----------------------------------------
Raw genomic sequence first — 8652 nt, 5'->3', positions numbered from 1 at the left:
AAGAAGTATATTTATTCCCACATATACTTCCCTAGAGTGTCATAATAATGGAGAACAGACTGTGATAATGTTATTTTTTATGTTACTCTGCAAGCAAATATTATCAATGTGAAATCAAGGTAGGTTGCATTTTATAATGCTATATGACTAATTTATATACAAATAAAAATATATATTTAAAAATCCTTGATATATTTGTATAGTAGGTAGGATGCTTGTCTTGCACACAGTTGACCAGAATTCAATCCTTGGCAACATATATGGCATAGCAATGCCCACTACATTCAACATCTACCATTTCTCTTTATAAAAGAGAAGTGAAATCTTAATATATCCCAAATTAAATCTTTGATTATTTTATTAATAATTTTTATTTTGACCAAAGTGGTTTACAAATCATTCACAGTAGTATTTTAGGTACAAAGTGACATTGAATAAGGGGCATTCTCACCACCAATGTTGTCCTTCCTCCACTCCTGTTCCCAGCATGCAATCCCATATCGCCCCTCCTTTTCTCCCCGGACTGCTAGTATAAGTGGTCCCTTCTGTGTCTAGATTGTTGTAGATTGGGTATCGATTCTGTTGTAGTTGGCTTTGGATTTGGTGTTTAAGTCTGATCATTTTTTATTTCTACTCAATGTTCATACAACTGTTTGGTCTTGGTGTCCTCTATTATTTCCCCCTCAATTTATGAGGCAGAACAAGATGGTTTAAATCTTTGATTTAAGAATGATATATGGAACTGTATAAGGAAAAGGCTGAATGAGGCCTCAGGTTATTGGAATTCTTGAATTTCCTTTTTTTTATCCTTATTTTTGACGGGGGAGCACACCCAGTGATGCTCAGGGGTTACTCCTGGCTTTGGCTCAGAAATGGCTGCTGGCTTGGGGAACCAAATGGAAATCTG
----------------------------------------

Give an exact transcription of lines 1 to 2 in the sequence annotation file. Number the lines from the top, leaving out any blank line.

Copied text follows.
Raw genomic sequence first — 8652 nt, 5'->3', positions numbered from 1 at the left:
AAGAAGTATATTTATTCCCACATATACTTCCCTAGAGTGTCATAATAATGGAGAACAGACTGTGATAATGTTATTTTTTATGTTACTCTGCAAGCAAATATTATCAATGTGAAATCAAGGTAGGTTGCATTTTATAATGCTATATGACTAATTTATATACAAATAAAAATATATATTTAAAAATCCTTGATATATTTGTATAGTAGGTAGGATGCTTGTCTTGCACACAGTTGACCAGAATTCAATCCTTGGCAACATATATGGCATAGCAATGCCCACTACATTCAACATCTACCATTTCTCTTTATAAAAGAGAAGTGAAATCTTAATATATCCCAAATTAAATCTTTGATTATTTTATTAATAATTTTTATTTTGACCAAAGTGGTTTACAAATCATTCACAGTAGTATTTTAGGTACAAAGTGACATTGAATAAGGGGCATTCTCACCACCAATGTTGTCCTTCCTCCACTCCTGTTCCCAGCATGCAATCCCATATCGCCCCTCCTTTTCTCCCCGGACTGCTAGTATAAGTGGTCCCTTCTGTGTCTAGATTGTTGTAGATTGGGTATCGATTCTGTTGTAGTTGGCTTTGGATTTGGTGTTTAAGTCTGATCATTTTTTATTTCTACTCAATGTTCATACAACTGTTTGGTCTTGGTGTCCTCTATTATTTCCCCCTCAATTTATGAGGCAGAACAAGATGGTTTAAATCTTTGATTTAAGAATGATATATGGAACTGTATAAGGAAAAGGCTGAATGAGGCCTCAGGTTATTGGAATTCTTGAATTTCCTTTTTTTTATCCTTATTTTTGACGGGGGAGCACACCCAGTGATGCTCAGGGGTTACTCCTGGCTTTGGCTCAGAAATGGCTGCTGGCTTGGGGAACCAAATGGAAATCTG